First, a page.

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August 04, 2014 3:32 PM More Color-Blindness From Deep South Conservatives

By Ed Kilgore

Just after I wrote about the deep historical disreputability of an Alabama congressman’s complaints about anyone doubting his color-blindness, along came another interesting example from next door Mississippi (via the Daily Caller’s Matt Lewis, I am pleased to report):

Still refusing to concede, Chris McDaniel’s team issued a press release late last week saying that the Mississippi GOP is “prohibited from recognizing Thad Cochran as their nominee for U.S. Senate in accordance with the rules of the Republican National Committee” — because Democrats participated in his election.
But a first draft of that same release, obtained by The Daily Caller, twice called out “black Democrats” as the culprits.
While both references to “black” were stripped out of McDaniel’s public press release, the “1st Draft” refers to “black Democrats” and talks about Cochran campaign soliciting “black Democrat votes.”

So against their initial impulses, the McDaniel campaign decided against explicitly racializing their complaint—after all, conservatives are color-blind, right?—but managed to scratch the same itch in the same press release by whining about “race-baiting radio ads” allegedly run by Thad Cochran’s campaign. Here’s where the same pretzel-logic deployed by Mo Brooks comes in: Cochran’s campaign noted a number of McDaniel positions and associations (hardly a secret) that were highly offensive to most African-American voters, and that means “race-baiting,” because the only “authentic” way to appeal to African-Americans is on the basis of conservative ideology, even if it’s highly offensive to most African-American voters.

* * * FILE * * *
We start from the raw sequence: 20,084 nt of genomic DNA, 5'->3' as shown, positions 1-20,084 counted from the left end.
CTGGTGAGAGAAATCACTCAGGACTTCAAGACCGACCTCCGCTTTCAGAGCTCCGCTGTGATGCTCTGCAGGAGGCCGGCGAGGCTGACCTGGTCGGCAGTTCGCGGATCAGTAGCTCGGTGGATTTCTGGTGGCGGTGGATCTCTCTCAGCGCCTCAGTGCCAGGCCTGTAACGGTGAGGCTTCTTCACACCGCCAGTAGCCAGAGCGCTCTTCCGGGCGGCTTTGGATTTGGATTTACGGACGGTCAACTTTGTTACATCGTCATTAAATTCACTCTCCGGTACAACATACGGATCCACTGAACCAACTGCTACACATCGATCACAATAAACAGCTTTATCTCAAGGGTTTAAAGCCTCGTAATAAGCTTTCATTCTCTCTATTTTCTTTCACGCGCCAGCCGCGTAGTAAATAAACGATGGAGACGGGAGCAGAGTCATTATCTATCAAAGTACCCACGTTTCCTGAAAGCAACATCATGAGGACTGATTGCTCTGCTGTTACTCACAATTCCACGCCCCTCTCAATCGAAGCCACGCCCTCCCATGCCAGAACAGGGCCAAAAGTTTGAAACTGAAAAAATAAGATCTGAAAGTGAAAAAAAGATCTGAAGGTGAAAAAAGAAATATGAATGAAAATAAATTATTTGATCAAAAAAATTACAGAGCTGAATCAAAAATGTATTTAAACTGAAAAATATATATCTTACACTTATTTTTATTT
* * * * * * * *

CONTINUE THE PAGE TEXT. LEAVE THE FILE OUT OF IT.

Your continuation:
We’ve been told McDaniels is going to make some major “announcement” today, presumably a more formal demand for decertification of the runoff results. Unless, improbably, his team has come up with documentation of actually illegal “crossover” votes (i.e., those cast by people who voted in the earlier Democratic primary), his case is bound to wade into the toxic swamp of claims that black people voted for Cochran after Cochran appealed to their actual views and interests, and we can’t have that, can we? After all, conservatism is color-blind.

Ed Kilgore is a contributing writer to the Washington Monthly. He is managing editor for The Democratic Strategist and a senior fellow at the Progressive Policy Institute. Find him on Twitter: @ed_kilgore.

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